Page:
You&may&no,ce&from&this&data&(raw&results)&table&that&9&out&of&the&10&learner’s&pocket&money&is&less& than&£15&and&most&of&it&being&below&£12.50&–&yet&the&arithme,c&mean&is&£20.&&In&this&situa,on&the& mean&is&not&a&reliable&indicator&of&the&average&amount&received&by&these&10&learners&and&this&is& because&Learner&6&has&par,cularly&wealthy&parents&and&a&weekly&pocket&money&allowance&of&£120.&& These&is&clearly&a&rela,vely&extreme&value&for&the&general&demographic&of&learners&in&the&group&and& such&extreme&values&tend&to&make&the&arithme,c&mean&unreliable&&as&a&&&


The second circumstance is where your quantitative data includes some occurrences of unreliably extreme data. Imagine you survey 20 learners to find out how much pocket money they receive, at home, with the results as depicted in the table to the left. You may notice from this data (raw results) table that 9 out of the 10 learner’s pocket money is less than £15 and most of it being below £12.50 – yet the arithmetic mean is £20. In this situation the mean is not a reliable indicator of the average amount received by these 10 learners and this is because Learner 6 has particularly wealthy parents and a weekly pocket money allowance of £120. These is clearly a relatively extreme value for the general demographic of learners in the group and such extreme values tend to make the arithmetic mean unreliable as a measure of average.


Guide&to&Q6ualita,ve&and&Quan Total


2nd 3rd 4th 5th 6th 7th 8th 9th


10th Mean measure&of&average.&&&


&In&such&circumstances&as&the&above,&a&more&reliab This&is&obtained&by&rearranging&the&data&into&nume midHpoint&(see&right).&In&this&case&the&midHpoint&va when&arranged&in&order.&This&is&£10&and&is&clearly&a of&these&learners.&&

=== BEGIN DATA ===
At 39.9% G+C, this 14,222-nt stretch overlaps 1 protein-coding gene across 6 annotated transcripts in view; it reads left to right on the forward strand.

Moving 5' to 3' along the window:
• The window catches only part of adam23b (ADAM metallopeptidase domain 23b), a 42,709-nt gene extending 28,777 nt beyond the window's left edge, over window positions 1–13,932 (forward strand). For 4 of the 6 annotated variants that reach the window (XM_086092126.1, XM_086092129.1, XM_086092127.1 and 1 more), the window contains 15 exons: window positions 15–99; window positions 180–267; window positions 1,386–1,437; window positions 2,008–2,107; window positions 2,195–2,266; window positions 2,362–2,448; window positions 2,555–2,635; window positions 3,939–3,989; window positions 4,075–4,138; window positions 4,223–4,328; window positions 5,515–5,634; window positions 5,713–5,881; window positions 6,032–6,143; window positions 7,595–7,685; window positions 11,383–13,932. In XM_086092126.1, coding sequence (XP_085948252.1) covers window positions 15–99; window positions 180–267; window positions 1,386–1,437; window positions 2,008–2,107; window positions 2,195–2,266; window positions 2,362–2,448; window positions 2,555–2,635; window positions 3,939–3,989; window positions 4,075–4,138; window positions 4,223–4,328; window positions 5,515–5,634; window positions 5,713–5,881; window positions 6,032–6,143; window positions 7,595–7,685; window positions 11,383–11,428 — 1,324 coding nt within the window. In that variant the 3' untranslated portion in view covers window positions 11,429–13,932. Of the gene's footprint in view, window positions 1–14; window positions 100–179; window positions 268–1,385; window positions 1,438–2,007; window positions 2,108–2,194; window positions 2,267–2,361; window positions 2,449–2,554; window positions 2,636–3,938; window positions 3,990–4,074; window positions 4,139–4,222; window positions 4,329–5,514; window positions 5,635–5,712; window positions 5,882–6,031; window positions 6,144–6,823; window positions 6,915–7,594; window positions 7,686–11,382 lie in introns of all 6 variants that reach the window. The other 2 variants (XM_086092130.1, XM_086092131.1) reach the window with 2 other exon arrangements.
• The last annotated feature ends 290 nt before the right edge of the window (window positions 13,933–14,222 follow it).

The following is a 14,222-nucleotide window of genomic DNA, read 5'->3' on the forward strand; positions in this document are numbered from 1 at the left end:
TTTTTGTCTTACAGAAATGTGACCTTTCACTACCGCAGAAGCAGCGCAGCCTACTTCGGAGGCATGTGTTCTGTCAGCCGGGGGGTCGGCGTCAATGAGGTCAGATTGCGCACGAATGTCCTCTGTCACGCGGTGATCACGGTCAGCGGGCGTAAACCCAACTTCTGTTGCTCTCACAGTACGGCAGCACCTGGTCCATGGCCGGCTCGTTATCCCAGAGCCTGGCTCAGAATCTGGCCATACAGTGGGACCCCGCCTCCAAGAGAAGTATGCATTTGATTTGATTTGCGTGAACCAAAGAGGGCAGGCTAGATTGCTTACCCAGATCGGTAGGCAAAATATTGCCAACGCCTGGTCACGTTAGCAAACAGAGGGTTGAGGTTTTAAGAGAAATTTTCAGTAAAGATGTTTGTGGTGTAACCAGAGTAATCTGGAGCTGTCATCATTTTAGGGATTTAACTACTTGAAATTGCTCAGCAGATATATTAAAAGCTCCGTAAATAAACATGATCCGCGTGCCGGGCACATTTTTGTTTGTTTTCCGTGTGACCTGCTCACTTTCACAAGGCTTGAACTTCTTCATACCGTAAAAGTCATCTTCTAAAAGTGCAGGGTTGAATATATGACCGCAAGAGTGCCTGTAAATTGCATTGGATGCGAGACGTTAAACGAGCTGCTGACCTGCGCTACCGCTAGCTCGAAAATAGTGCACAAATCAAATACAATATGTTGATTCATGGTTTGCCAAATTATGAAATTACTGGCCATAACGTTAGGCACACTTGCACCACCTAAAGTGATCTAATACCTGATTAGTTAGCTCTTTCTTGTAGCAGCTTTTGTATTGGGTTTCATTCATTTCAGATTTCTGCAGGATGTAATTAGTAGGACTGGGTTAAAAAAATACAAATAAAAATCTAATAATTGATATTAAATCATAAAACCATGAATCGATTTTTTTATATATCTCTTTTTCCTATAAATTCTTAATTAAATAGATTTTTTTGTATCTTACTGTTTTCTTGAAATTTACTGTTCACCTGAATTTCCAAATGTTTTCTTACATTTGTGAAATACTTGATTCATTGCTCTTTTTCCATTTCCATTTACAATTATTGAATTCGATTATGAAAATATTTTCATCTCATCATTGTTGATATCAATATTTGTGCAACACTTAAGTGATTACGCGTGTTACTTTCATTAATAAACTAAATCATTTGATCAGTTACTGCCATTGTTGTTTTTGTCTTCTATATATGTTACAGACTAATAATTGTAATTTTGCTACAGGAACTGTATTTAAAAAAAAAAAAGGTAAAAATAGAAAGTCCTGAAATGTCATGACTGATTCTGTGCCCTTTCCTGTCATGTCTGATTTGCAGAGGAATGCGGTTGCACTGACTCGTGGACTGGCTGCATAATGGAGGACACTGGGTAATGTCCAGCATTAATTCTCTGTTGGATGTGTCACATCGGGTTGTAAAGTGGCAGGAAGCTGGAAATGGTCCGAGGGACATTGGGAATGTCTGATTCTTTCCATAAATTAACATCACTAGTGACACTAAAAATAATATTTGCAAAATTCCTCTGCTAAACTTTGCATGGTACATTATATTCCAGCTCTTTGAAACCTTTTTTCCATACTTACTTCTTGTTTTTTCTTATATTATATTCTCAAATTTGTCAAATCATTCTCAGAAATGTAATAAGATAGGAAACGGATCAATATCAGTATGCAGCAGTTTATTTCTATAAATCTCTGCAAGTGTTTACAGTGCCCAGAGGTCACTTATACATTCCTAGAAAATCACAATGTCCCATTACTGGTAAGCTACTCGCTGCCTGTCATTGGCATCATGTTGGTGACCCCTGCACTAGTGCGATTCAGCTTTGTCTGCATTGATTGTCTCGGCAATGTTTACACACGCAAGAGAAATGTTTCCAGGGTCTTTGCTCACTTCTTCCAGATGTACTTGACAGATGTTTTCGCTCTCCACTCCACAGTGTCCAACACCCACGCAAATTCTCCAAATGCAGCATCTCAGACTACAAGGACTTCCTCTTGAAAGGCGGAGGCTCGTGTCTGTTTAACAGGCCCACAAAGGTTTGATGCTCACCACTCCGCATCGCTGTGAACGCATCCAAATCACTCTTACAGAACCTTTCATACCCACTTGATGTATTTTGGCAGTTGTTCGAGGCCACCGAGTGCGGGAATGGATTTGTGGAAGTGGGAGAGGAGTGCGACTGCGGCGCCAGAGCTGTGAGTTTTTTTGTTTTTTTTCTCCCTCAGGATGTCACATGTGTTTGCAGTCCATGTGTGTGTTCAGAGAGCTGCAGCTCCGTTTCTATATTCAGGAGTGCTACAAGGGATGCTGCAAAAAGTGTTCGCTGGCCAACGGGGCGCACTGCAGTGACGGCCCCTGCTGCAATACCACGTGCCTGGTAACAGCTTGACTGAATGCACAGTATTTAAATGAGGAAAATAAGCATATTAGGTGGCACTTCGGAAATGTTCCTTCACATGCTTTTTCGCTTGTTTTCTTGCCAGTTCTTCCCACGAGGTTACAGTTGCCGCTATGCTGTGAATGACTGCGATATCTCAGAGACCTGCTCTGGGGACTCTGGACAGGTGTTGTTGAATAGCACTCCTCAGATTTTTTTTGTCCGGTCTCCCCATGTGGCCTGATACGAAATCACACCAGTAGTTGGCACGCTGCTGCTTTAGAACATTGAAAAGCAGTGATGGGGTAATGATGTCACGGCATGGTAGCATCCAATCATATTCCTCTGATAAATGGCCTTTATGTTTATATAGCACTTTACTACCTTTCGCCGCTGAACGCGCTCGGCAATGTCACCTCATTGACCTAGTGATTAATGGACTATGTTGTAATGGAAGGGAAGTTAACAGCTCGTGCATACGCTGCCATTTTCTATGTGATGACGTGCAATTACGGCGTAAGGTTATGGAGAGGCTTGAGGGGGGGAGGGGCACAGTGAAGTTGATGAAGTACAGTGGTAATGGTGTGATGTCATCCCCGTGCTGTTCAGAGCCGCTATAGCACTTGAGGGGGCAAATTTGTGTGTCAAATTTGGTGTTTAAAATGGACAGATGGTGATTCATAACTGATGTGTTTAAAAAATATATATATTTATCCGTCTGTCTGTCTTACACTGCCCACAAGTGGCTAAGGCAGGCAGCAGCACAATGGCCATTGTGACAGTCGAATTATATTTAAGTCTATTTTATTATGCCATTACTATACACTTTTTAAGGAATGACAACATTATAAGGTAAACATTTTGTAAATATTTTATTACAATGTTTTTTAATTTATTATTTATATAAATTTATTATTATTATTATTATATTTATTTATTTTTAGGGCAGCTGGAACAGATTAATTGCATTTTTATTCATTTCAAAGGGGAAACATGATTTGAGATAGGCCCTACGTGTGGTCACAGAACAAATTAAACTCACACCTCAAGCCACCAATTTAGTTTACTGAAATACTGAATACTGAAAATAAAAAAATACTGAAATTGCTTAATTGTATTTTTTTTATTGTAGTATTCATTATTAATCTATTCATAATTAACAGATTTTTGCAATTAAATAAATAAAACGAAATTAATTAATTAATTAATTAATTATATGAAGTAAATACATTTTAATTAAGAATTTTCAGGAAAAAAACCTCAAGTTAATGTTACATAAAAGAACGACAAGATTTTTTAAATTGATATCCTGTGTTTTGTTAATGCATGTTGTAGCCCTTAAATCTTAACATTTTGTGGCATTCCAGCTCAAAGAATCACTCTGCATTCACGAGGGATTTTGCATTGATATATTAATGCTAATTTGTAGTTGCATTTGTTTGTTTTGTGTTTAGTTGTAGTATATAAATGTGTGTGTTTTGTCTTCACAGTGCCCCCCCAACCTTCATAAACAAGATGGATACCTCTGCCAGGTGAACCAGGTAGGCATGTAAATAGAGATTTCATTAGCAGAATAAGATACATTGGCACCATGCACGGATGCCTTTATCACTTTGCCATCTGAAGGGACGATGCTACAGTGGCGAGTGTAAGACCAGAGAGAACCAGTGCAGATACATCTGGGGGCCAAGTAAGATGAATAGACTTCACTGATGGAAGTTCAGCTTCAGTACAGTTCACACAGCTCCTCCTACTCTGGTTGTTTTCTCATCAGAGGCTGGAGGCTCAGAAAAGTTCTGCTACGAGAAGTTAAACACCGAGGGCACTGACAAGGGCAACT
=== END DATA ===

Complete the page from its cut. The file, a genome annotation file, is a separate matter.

38 10


£10.00 £10.00 £12.00 £12.50 £15.00


£120.00


£200.00 £20.00


Order Learner 1st


8 7 2 1 3 9 5 4


Pocket%Money £0.00 £5.00 £7.50 £8.00


average of 7.5 apple/pears?). In this situation, you would use a measure of average known as the Mode, which is simply the most frequently occurring category within the set of data. In this case, the mode is ‘career development’ which received 22 responses.


meaningful to calculate an arithmetic mean of this data because you would have to add together qualitatively different sub-sets of data. (If we have 10 apples and 5 pears, would it be meaningful to say we have an


Average&=&Total&(of&a&set&of&scores)& &&&&&&&&&&&&&&&&&&&&&&n&&&&&(number&of&scores&in&the&set)&&&&&&


There&are&two&circumstances&when&this&measure& The&first&circumstance&is&where&you&have&collecte grouped&qualita,ve&data&and&your&analysis&has&pr simple&counts&(or&‘frequencies’)&of&responses&with series&of&categories.&Consider,&for&example,&the&ch the&right.&&It&would&not&be&possible&or&meaningful calculate&an&arithme,c&mean&of&this&data&because would&have&to&add&together&qualita,vely&differen sets&of&data.&&(If&we&have&10&apples&and&5&pears,&w


be&meaningful&to&say&we&have&an&average&of&7.5&a measure&of&average&known&as&the&Mode,&which&is within&the&set&of&data&……&in&this&case,&‘career&dev


The&second&circumstance&is&where&your&quan,ta, extreme&data.&&Imagine&you&survey&20&learners&to home,&with&the&results&as&depicted&in&the&table&to


ou&may&no,ce from&this&data&(raw&results)&table& than&£15&and&most&of&it&being&below&£12.50&–&yet mean&is&not&a&reliable&indicator&of&the&average&am because&Learner&6&has&par,cularly&wealthy&paren These&is&clearly&a&rela,vely&extreme&value&for&the such&extreme&values&tend&to&make&the&arithme,c